Landlord and tenant – time limit for contesting rent increases

A case[1] in the Upper Tribunal (Lands Chamber) has reconfirmed the strict time limit for residential tenants on statutory periodic tenancies to contest notices seeking to increase the rent.

Many landlords will have tenants on assured shorthold tenancies (ASTs) who are ‘holding over’ from the fixed term on the same rent as when the tenancy was granted. 

Landlords have two ways of increasing the rent for those tenants:

  1. Agreeing with the tenants to a new fixed term AST, with higher rent.
  2. Serve notice on the tenants under section 13 of the Housing Act 1988, stating the market rent for the property.

The notice under s. 13 of the Act will need to specify the start of a period of the tenancy on which the new rent is to be payable from.  If the tenant does not think that the landlord is asking for market rent, then the tenant can ask the landlord to agree a different rent.

If the landlord does not agree a different rent, then the tenant can apply to the First Tier Tribunal (Property Chamber) to have the market rent assessed.  That application must be made (and received) by the FTT before the new rent is stated in the notice to come into effect.  There is no mechanism for extending that deadline.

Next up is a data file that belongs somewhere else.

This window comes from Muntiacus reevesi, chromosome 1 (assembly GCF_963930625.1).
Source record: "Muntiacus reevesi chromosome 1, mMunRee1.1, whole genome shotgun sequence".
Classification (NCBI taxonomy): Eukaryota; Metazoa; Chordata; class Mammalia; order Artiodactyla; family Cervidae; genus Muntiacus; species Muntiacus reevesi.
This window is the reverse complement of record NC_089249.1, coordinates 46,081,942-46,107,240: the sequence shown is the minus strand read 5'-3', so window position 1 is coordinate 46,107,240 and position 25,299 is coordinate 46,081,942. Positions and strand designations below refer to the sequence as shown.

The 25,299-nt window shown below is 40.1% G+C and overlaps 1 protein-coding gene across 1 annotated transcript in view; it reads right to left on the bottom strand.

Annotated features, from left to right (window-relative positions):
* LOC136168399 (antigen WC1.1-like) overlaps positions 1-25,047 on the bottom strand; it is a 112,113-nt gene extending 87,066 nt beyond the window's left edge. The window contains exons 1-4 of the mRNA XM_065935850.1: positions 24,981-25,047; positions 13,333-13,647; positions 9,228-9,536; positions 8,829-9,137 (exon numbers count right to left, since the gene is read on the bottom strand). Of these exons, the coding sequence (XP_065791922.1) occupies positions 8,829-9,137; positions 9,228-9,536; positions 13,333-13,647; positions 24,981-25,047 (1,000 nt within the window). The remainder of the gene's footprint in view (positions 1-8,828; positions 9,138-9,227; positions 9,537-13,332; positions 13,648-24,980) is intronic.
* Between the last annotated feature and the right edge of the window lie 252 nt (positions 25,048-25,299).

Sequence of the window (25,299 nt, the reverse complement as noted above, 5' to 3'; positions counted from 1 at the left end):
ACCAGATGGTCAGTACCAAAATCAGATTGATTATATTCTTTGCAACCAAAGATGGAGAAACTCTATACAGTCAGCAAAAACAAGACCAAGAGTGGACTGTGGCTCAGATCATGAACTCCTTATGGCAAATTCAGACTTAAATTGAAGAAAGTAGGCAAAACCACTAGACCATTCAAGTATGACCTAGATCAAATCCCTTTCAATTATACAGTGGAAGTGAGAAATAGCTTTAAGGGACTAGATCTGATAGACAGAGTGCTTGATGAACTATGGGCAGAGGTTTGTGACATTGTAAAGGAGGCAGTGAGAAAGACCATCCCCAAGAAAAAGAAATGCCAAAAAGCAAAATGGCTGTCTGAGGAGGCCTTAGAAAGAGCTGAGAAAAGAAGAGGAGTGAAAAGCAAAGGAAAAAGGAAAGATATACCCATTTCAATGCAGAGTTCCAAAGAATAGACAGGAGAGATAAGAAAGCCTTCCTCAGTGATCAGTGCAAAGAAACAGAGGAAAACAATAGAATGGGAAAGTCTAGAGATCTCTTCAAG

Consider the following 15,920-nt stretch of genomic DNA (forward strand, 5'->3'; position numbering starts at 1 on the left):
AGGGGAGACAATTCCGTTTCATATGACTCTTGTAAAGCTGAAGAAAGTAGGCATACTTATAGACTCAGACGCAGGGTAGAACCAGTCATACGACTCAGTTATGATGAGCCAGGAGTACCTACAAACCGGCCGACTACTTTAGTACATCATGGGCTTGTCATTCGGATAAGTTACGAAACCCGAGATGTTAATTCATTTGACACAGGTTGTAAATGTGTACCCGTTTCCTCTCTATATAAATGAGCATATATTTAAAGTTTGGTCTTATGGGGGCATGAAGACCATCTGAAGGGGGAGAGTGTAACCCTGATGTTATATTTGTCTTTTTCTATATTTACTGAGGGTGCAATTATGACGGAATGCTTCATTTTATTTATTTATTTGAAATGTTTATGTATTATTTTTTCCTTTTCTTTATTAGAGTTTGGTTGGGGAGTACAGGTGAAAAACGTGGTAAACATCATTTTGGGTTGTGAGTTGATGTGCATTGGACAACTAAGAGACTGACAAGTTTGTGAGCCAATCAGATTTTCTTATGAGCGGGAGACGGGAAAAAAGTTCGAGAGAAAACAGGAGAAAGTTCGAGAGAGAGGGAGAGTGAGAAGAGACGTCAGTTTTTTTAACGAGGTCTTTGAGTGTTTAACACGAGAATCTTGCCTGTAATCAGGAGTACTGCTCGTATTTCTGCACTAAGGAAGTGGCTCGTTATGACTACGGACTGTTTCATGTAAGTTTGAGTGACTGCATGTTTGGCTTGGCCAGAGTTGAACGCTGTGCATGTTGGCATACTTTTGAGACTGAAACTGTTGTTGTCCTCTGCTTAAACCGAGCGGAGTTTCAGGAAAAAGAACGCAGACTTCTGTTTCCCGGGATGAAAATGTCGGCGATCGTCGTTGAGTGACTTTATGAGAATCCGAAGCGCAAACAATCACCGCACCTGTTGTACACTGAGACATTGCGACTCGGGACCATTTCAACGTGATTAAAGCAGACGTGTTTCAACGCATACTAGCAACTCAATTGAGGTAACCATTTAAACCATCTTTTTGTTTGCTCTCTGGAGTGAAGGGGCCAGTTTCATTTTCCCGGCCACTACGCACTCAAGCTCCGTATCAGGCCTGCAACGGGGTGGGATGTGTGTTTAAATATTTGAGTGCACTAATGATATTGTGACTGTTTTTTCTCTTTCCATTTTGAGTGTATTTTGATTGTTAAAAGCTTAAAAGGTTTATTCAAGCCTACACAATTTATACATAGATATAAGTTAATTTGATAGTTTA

Therefore tenants must act quickly if they do not agree that the proposed rent increase reflects market rent.  Tenants should ensure that they do not miss the deadline even if they are trying to agree a different rent with the landlord, as they will be stuck with the rent that the landlord has asked for.

Here at Leeds Day we are award-winning solicitors in St Ives offering a tailored range of services to businesses and individuals with offices in Huntingdon, St Ives and St Neots, we have a significant presence as solicitors in Cambridgeshire advising individual and corporate clients in the region, and beyond. Contact us today to find out how we can help.

This article is not a substitute for independent legal advice, and is provided as a guide only.  If you are unsure of your legal position, you should seek specialist advice straight away.

[1] Robertson v Webb [2018] UKUT 235 (LC)

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